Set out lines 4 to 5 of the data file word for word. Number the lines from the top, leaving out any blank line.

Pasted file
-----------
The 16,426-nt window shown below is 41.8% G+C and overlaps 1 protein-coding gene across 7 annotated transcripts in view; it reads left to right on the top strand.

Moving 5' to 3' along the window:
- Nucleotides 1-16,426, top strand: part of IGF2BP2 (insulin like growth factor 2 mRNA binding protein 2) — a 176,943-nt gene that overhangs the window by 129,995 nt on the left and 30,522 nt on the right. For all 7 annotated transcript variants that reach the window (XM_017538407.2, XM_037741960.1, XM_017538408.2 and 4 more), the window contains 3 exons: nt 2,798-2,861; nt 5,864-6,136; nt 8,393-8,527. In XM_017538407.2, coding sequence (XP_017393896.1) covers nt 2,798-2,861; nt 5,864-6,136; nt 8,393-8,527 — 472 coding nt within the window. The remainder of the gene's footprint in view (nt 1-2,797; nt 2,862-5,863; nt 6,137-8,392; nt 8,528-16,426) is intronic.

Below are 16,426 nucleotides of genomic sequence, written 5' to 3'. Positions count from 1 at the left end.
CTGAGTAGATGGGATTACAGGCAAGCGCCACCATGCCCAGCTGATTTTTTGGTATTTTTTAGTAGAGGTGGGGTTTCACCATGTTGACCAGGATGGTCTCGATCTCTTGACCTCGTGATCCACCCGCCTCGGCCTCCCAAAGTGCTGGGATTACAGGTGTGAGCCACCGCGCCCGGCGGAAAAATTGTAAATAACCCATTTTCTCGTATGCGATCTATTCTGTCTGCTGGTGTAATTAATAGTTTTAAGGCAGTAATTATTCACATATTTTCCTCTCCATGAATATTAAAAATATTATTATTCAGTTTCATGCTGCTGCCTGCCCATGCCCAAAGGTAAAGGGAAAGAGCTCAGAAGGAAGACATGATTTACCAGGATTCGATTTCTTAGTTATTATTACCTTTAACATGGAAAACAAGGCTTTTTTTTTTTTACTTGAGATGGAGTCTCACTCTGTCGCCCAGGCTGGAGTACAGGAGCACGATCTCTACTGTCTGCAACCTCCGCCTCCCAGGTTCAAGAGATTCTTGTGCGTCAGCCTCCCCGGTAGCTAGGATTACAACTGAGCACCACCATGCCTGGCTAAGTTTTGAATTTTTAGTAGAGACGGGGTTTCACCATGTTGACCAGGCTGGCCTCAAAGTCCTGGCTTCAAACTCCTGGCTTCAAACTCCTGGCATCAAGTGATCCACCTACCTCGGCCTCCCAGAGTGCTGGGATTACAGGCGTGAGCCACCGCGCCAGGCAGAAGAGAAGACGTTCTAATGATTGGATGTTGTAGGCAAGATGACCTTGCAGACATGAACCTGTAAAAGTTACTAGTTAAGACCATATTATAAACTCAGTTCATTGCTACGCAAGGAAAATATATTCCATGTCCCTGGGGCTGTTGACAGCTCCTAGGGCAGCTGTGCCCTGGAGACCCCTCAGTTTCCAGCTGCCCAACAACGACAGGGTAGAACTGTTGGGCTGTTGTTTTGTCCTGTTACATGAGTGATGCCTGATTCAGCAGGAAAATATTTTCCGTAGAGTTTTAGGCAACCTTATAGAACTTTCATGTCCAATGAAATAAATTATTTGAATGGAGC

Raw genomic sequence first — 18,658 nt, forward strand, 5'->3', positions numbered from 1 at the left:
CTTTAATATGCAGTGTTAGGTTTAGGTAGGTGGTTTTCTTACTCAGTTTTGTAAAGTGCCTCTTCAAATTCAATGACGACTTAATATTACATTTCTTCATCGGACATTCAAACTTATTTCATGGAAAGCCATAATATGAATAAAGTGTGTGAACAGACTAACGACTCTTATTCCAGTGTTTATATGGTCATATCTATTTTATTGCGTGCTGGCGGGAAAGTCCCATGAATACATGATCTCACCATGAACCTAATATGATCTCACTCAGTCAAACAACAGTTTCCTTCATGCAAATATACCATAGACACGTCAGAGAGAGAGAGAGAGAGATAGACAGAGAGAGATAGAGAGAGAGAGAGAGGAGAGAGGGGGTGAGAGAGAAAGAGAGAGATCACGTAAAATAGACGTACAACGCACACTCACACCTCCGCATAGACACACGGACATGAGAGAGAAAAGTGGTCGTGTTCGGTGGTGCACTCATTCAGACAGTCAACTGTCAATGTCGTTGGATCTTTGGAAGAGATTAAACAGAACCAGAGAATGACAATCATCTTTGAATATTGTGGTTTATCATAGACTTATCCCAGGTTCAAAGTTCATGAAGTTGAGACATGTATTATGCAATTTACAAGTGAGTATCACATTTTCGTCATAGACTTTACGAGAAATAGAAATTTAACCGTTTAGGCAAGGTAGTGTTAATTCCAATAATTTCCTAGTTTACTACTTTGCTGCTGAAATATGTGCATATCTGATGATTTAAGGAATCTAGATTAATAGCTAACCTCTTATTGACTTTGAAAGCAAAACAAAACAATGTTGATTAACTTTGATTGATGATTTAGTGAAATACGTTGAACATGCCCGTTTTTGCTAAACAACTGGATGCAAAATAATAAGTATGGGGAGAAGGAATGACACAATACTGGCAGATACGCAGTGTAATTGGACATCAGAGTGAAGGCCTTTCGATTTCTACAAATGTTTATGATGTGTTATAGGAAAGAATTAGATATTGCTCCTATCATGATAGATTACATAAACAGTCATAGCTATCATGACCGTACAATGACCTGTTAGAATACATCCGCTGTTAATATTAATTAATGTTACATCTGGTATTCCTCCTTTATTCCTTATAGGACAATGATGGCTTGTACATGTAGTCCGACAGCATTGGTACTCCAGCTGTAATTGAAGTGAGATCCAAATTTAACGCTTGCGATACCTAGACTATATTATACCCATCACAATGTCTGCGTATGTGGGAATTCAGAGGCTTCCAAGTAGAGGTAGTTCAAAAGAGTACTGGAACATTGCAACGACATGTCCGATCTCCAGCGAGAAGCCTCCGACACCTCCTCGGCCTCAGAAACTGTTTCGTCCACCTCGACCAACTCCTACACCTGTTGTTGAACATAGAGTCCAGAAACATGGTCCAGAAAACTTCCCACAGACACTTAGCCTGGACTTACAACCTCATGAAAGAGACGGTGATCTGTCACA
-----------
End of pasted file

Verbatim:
Below are 16,426 nucleotides of genomic sequence, written 5' to 3'. Positions count from 1 at the left end.
CTGAGTAGATGGGATTACAGGCAAGCGCCACCATGCCCAGCTGATTTTTTGGTATTTTTTAGTAGAGGTGGGGTTTCACCATGTTGACCAGGATGGTCTCGATCTCTTGACCTCGTGATCCACCCGCCTCGGCCTCCCAAAGTGCTGGGATTACAGGTGTGAGCCACCGCGCCCGGCGGAAAAATTGTAAATAACCCATTTTCTCGTATGCGATCTATTCTGTCTGCTGGTGTAATTAATAGTTTTAAGGCAGTAATTATTCACATATTTTCCTCTCCATGAATATTAAAAATATTATTATTCAGTTTCATGCTGCTGCCTGCCCATGCCCAAAGGTAAAGGGAAAGAGCTCAGAAGGAAGACATGATTTACCAGGATTCGATTTCTTAGTTATTATTACCTTTAACATGGAAAACAAGGCTTTTTTTTTTTTACTTGAGATGGAGTCTCACTCTGTCGCCCAGGCTGGAGTACAGGAGCACGATCTCTACTGTCTGCAACCTCCGCCTCCCAGGTTCAAGAGATTCTTGTGCGTCAGCCTCCCCGGTAGCTAGGATTACAACTGAGCACCACCATGCCTGGCTAAGTTTTGAATTTTTAGTAGAGACGGGGTTTCACCATGTTGACCAGGCTGGCCTCAAAGTCCTGGCTTCAAACTCCTGGCTTCAAACTCCTGGCATCAAGTGATCCACCTACCTCGGCCTCCCAGAGTGCTGGGATTACAGGCGTGAGCCACCGCGCCAGGCAGAAGAGAAGACGTTCTAATGATTGGATGTTGTAGGCAAGATGACCTTGCAGACATGAACCTGTAAAAGTTACTAGTTAAGACCATATTATAAACTCAGTTCATTGCTACGCAAGGAAAATATATTCCATGTCCCTGGGGCTGTTGACAGCTCCTAGGGCAGCTGTGCCCTGGAGACCCCTCAGTTTCCAGCTGCCCAACAACGACAGGGTAGAACTGTTGGGCTGTTGTTTTGTCCTGTTACATGAGTGATGCCTGATTCAGCAGGAAAATATTTTCCGTAGAGTTTTAGGCAACCTTATAGAACTTTCATGTCCAATGAAATAAATTATTTGAATGGAGC